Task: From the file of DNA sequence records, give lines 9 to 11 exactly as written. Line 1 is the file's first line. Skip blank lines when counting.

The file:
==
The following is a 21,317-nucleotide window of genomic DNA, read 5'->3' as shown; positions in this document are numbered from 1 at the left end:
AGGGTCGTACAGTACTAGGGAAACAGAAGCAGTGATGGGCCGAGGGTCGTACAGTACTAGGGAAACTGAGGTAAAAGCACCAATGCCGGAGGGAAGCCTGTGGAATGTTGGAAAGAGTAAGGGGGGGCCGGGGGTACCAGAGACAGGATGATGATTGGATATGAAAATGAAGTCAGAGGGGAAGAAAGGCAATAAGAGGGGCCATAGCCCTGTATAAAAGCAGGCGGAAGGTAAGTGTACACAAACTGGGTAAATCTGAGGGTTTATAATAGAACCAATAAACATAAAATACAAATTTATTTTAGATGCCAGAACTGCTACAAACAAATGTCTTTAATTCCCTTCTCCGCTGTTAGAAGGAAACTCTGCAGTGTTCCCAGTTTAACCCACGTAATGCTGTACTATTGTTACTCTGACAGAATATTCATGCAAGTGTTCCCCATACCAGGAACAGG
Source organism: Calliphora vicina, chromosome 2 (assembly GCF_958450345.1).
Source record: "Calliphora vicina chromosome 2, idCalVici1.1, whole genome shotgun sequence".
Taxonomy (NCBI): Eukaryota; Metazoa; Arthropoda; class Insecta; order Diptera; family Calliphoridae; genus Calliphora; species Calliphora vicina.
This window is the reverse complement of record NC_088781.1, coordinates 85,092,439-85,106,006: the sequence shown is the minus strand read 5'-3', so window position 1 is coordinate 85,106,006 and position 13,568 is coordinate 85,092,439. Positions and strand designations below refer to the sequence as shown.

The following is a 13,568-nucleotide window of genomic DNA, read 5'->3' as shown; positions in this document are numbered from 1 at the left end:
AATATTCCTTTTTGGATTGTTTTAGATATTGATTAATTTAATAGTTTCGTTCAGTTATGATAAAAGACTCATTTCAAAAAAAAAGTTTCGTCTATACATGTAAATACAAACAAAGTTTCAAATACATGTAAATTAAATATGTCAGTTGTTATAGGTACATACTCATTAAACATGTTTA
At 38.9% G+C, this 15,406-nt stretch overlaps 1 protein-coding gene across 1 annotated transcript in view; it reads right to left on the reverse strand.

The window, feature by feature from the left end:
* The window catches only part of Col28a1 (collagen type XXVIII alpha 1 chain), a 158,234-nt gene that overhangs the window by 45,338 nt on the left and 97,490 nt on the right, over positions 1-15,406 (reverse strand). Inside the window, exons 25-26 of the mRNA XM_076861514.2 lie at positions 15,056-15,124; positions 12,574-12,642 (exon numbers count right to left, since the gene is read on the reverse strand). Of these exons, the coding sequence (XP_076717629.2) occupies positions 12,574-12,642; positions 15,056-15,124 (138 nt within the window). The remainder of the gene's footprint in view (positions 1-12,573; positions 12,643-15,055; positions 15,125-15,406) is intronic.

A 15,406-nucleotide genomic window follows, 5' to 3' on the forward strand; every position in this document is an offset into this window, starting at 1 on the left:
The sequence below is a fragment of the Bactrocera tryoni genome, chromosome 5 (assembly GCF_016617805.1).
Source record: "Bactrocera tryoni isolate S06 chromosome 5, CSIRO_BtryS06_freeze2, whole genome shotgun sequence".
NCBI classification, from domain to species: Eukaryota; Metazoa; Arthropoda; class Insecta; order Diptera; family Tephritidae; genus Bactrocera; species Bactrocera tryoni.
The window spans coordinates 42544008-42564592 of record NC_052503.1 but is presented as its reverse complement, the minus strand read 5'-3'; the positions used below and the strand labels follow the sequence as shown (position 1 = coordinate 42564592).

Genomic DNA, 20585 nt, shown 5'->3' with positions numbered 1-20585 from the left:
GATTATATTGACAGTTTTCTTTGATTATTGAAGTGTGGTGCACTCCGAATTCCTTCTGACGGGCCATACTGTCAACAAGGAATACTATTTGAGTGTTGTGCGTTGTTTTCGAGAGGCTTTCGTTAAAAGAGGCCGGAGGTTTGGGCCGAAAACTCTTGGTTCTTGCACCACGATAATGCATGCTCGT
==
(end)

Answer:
At 38.9% G+C, this 15,406-nt stretch overlaps 1 protein-coding gene across 1 annotated transcript in view; it reads right to left on the reverse strand.

The window, feature by feature from the left end:
* The window catches only part of Col28a1 (collagen type XXVIII alpha 1 chain), a 158,234-nt gene that overhangs the window by 45,338 nt on the left and 97,490 nt on the right, over positions 1-15,406 (reverse strand). Inside the window, exons 25-26 of the mRNA XM_076861514.2 lie at positions 15,056-15,124; positions 12,574-12,642 (exon numbers count right to left, since the gene is read on the reverse strand). Of these exons, the coding sequence (XP_076717629.2) occupies positions 12,574-12,642; positions 15,056-15,124 (138 nt within the window). The remainder of the gene's footprint in view (positions 1-12,573; positions 12,643-15,055; positions 15,125-15,406) is intronic.